14.1 - Thermal environment and plant heat budgets

Temperatures vary with latitude, altitude, size of land mass (and position within that land mass), atmospheric conditions (cloud cover and air movement) and local topography. Atmospheric temperatures decrease by about 1°C for each 2° increase in latitude, or for each 100 m increase in altitude. Temperatures in high altitudes near the equator can be similar to low-land temperatures further from the equator. The potato, which has its origin in tropical high altitudes, is now grown widely in low-altitude regions of the world where temperature conditions are similar. However, temperature is not the only concern in this expansion of a crop plant to new growing regions, as a change in latitude and altitude may require some adaptation to changing photoperiod and radiation levels.

Seasonal variation in temperature is greatest near the poles, and small near the equator. At high altitudes the increased solar radiation which can result in rapid local heating is balanced by greater night radiation losses. The most stable temperatures occur under oceanic conditions in the tropics.

Survival outside the active growth range of all plants is nevertheless dependent on developmental stage, duration of temperature stress and degree of acclimation. Terrestrial plants have evolved life cycles that match seasonal necessity, which at low temperatures necessitates winter dormancy. Within the dynamic range of plant–temperature relations, where short-term responses are readily reversible, phenology and productivity have been successfully linked with various measures of accumulated heat (thermal time), and predictive models validated.

14.1.1 - Temperature means and extremes


Figure 14.3. Wheat-growing areas of Australia have been classified according to the temperature conditions normally prevailing during crop growing seasons (Nix 1975).Temperature increase following heading is common in all regions and plants frequently suffer periods of heat and drought stress during grain filling. Avoiding these late stresses by earlier planting can be difficult, particularly in those regions subject to spring frosts which may damage the developing florets of the inflorescence (ear) (Based on H A Nix (1975) plus other unpublished sources)

Average monthly temperatures are more relevant to plant growth than mean annual values.  Timing cardinal stages in plant development (phenology) can often be predicted from temperature measurements taken during the growing season. This integration of time and temperature is expressed in terms of degree-days (see later comments). However, when considering the effect of temperature on yield it is necessary to take extreme conditions into account, particularly at sensitive stages of growth.

Although unseasonally warm growing conditions late in winter are not necessarily harmful to fruit trees, this will often result in early bud break and flower development, increasing the possibility that these more sensitive stages of development will be damaged by a late frost.

For annual crops some degree of adjustment is possible to avoid a particular environmental stress by varying the cultivar or time of planting. However, even this increased flexibility may not be adequate to cope with the irregular nature of many stresses. In the wheat-growing areas of Australia, temperatures increase from the time of heading through to crop maturity so that grain filling often occurs at above-optimum temperatures. Added to this is the possibility of extreme high temperatures (heat shock) or drought. In warmer growing regions these temperature extremes may be avoided in part by earlier planting, but this approach will depend on suitable temperature conditions and the availability of water for germination and seedling establishment early in the year. In cooler wheat-growing regions earlier planting may expose the developing infloresence to possible frost damage resulting in reduced fertility and grain set (Figure 14.3).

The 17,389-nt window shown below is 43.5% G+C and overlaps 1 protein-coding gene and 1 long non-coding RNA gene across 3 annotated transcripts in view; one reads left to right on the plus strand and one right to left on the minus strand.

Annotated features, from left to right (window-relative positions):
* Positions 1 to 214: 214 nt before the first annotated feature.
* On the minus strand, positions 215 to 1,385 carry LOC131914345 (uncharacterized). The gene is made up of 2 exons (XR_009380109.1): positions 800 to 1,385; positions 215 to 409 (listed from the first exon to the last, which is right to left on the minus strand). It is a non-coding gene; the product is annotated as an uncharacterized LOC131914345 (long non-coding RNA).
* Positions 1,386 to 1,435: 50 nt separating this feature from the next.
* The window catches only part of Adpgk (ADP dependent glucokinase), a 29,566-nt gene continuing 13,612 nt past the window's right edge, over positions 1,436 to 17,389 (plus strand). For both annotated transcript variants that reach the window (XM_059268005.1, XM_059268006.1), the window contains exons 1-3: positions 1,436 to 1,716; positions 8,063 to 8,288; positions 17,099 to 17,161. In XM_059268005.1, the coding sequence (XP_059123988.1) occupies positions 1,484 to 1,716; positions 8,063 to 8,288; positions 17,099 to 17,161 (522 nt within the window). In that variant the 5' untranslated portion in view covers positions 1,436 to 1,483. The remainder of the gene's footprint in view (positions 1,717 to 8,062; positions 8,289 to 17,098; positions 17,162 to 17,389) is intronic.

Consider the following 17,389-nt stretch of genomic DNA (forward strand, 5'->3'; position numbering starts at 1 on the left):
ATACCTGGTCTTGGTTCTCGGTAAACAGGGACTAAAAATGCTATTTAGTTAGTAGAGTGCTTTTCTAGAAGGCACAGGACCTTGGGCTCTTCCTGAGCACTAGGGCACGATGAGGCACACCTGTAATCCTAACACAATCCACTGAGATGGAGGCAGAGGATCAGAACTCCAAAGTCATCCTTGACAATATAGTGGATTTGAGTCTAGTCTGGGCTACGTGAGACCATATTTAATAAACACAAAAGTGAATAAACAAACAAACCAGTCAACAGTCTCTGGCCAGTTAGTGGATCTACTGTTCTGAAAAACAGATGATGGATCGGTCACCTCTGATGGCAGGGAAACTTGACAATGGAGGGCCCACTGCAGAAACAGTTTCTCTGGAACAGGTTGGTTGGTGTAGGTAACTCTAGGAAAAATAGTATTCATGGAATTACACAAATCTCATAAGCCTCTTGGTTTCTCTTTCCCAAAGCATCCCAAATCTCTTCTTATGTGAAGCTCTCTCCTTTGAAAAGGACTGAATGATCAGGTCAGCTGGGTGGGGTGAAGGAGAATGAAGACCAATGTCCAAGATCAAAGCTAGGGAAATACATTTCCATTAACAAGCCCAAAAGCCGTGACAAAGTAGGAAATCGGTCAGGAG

14.1.2 - Plant temperatures

Most field studies on the relation between growth (and yield) and temperature are based on meteorological data collected in the vicinity of the crop or ecological area under examination. Although these data have proved to be of considerable value in assessing the response of plants to temperature, actual plant temperatures can differ considerably from air temperature and temperatures can also vary from organ to organ within a plant.

Plant temperatures will be influenced by plant form (erect or prostrate), leaf area, aspect (e.g. north- or south-facing slope), irradiance (sun angle, cloud cover and altitude) and air flow (wind). There are also plant characteristics such as reflection from the surface of the leaf, leaf angle and leaf cooling by transpiration which will reduce plant temperature and may minimise the damage associated with above-optimal air temperatures. At the other end of the scale, where there is moisture on leaves, the latent heat produced during external ice formation (a white frost) may provide some initial protection of tissues against frost damage.

Leaf temperatures generally follow the diurnal changes in air temperatures (Fig. 14.4). At sunrise with a clear sky there is a rapid rise in air temperature and leaf temperature, with a slower and lower rise in root and surface soil temperature. This relationship is altered considerably by cloud cover and at night root temperatures will be higher than leaf temperatures. Organ volume (thickness) can also have a marked influence on temperature and this can be seen, for example, in the apple-growing regions around Auckland in New Zealand. On a windless sunny day with an air temperature of 26°C, while leaf temperature in an apple orchard may reach 29°C, the peripheral flesh of the fruit on the sunny side of a tree can reach 45°C.


Figure 14.4. Plant temperatures generally follow the diurnal pattern of air temperatures, but may be higher (sometimes 10°C or more) due to strong irradiance from full sunlight, or cooler (often by 2-3°C) due to transpirational cooling. Tissues and organs of a plant are not necessarily at a uniform temperature. Root temperatures are generally lower than those of leaves during daytime and higher at night-time, reflecting the differences between air and soil temperatures. Based on Davidson (1969) Ann Bot 33, 561-569.